Written by Donna Garner
[10.7.14 — I wonder when reporters such as Terrence Stutz are going to try to investigate exactly why Texas’ public school students have lost ground on the SAT. Could it be (duh?) that leading up to this last round of SAT testing, at least 893 ISD’s, charters, and private schools in Texas have been using the Texas version of Common Core called “CSCOPE”?
CSCOPE was sold to Texas educators as being the answer to all problems! It was started in 2006; and in 2013 alone, the Education Service Centers collected over $15,000,000 ANNUAL fees from taxpayers for CSCOPE license fees.
With that huge amount of funding and the large numbers of schools using CSCOPE, Texas should have seen dramatic academic results on the SAT if CSCOPE (now referred to as the TEKS Resource System) were really working.
Obviously, CSCOPE (a.k.a., Common Core Standards) is not raising students’ SAT scores but instead is causing them to drop.
Texas has good Type #1 curriculum standards (TEKS). That is not the problem. The problem is that CSCOPE and Common Core are Type #2; and the subjective, constructivist philosophy of education is causing chaos in our schools and decreasing students’ academic results.
Taxpayers and parents should demand that their tax dollars not go to pay for CSCOPE, TEKS Resource System, Common Core, or any other Type #2 curriculum. Not only is that money down the drain, but students’ academic achievement is suffering because of the wrong-headed Type #2 philosophy advocated by those products. – Donna Garner]
10.7.14 – Dallas Morning News
Texas’ SAT math scores hit a 22-year low
By TERRENCE STUTZ
Published: 07 October 2014 05:37 AM
Updated: 07 October 2014 05:39 AM
AUSTIN — Texas high school students slipped to their lowest SAT math scores in more than two decades this year, while reading scores on the college entrance exam were the second lowest during that period.
Results being released Tuesday by the College Board, which administers the exam, showed that the average score on the math section of the SAT dropped four points from last year to 495. That was the lowest figure since 1992, when Texas students recorded an average score of 493. A perfect score is 800.
In reading, the Class of 2014 in Texas scored an average 476. That was down slightly from last year but still two points better than their worst showing in the past two decades. That occurred in 2012.
In writing, Texas students registered an average 461 for the third year in a row.
Students across the U.S. saw their scores in math drop slightly. But the long-standing achievement gap between Texas and the nation grew significantly this year. In reading, the average score nationwide increased slightly and remained well above the average in Texas.
State education officials have attributed the declining SAT scores in Texas to an increase in the number of minority students taking the exam. Minorities generally perform worse than white students on standardized achievement tests like the SAT and ACT, the nation’s two leading college entrance exams.
However, California students outperformed Texans by big margins this year — 15 points in math and 22 points in reading. Demographics of the student populations in the two states are similar: California is 52.7 percent Hispanic and 25.5 percent white, while Texas is 51.3 percent Hispanic and 30 percent white.
In addition, more than 60 percent of seniors in both states took the SAT. School districts have in recent years encouraged students to take either the SAT or ACT to get them thinking about what to do after high school.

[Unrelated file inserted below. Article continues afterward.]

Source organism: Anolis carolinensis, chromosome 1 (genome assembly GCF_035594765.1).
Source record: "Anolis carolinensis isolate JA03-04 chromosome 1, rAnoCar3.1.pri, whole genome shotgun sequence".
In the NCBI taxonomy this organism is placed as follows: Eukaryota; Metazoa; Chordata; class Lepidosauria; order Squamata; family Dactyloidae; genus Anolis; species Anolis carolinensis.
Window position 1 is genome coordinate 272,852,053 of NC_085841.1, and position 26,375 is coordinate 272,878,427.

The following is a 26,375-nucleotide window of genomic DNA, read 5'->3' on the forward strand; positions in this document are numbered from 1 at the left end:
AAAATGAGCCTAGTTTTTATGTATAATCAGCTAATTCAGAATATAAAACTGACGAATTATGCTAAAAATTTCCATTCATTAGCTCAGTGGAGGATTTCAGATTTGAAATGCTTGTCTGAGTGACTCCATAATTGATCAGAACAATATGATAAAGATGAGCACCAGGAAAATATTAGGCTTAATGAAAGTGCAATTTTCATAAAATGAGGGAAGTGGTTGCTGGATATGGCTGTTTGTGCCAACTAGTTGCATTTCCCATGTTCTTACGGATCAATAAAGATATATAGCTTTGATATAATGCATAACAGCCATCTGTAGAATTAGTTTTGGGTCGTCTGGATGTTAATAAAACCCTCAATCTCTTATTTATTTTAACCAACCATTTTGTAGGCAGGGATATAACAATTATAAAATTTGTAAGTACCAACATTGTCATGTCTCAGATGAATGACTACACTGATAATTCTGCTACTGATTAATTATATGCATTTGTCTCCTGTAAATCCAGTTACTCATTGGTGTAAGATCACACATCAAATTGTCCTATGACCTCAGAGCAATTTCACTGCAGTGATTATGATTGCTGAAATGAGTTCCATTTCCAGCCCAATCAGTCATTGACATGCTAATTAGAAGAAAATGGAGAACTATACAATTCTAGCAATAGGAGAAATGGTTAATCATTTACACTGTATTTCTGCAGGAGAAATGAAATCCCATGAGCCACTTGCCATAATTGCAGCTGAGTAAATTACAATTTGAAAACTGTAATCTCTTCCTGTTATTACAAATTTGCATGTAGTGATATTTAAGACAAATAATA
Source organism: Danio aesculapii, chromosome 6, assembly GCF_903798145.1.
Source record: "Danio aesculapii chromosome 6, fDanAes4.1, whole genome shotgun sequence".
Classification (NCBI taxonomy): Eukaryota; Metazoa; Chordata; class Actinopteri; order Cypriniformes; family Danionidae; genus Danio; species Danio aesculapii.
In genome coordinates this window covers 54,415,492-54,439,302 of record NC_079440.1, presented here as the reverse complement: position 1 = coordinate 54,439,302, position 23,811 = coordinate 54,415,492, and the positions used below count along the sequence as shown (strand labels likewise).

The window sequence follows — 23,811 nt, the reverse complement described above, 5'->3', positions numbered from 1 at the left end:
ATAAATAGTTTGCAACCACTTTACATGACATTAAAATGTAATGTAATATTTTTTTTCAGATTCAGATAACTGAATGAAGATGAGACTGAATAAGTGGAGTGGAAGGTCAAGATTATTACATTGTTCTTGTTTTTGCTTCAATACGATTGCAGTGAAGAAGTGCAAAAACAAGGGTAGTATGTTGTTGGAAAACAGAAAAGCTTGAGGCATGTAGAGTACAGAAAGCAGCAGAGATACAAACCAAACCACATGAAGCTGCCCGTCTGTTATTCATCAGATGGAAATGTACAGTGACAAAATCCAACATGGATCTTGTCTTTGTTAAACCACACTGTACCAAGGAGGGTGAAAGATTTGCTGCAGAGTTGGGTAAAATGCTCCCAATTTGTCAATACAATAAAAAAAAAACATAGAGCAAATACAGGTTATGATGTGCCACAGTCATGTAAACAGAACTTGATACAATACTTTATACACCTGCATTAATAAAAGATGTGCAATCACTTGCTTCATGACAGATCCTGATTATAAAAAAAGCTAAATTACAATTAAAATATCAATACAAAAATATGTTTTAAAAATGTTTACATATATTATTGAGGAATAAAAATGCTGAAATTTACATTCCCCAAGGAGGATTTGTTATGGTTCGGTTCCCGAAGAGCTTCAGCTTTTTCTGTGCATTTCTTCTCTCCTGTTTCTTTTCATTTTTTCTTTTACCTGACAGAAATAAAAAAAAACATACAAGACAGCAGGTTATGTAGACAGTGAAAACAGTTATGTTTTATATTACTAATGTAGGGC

The drop in SAT math scores is likely to rekindle debate over the state’s recent decision to no longer require that all high school students take Algebra II. Over the objections of business and minority-rights groups, the Legislature and State Board of Education dropped Algebra II as a requirement except for students in advanced graduation plans.
Among those groups were the Texas Association of Business and Mexican American Legal Defense and Educational Fund.
Bill Hammond, a former Texas House member who leads the influential business group, said at the time that the state’s retreat on Algebra II and other more challenging courses “dooms generations of students to a mediocre education and low-wage jobs.” Hammond also pointed out that research shows students who skip the course get lower scores in math on the SAT and ACT and are less prepared for college.
Officials for the College Board said an analysis of this year’s results shows that too many students missed opportunities that would have helped them do better on the exam and be better prepared for college-level classes.
Foremost is a more challenging lineup of courses that includes four or more years of English, and three or more years of math, science and social studies.
“The latest SAT results reaffirm that we must address the issue of preparedness much earlier and in a more focused way,” said Cyndie Schmeiser, chief of assessment for the College Board. “Students in the Class of 2014 missed opportunities that could have helped more of them make successful transitions to college and career.”
The College Board reported that just over a third of the 179,036 Texas students who took the SAT met its college and career readiness benchmark, which requires a score of 1,550 out of a possible total of 2,400. That was well under the national average of 42.6 percent who hit the benchmark.
Most minority students, as in the past, fell far short of the benchmark. Only 19 percent of Hispanic and 14 percent of black students in Texas met the college readiness standard. Both percentages trailed the national averages for those groups.
…In Texas, about 61 percent of high school seniors who took the SAT were minorities, compared with a national average of 47.5 percent.
Follow Terrence Stutz on Twitter at @tstutz.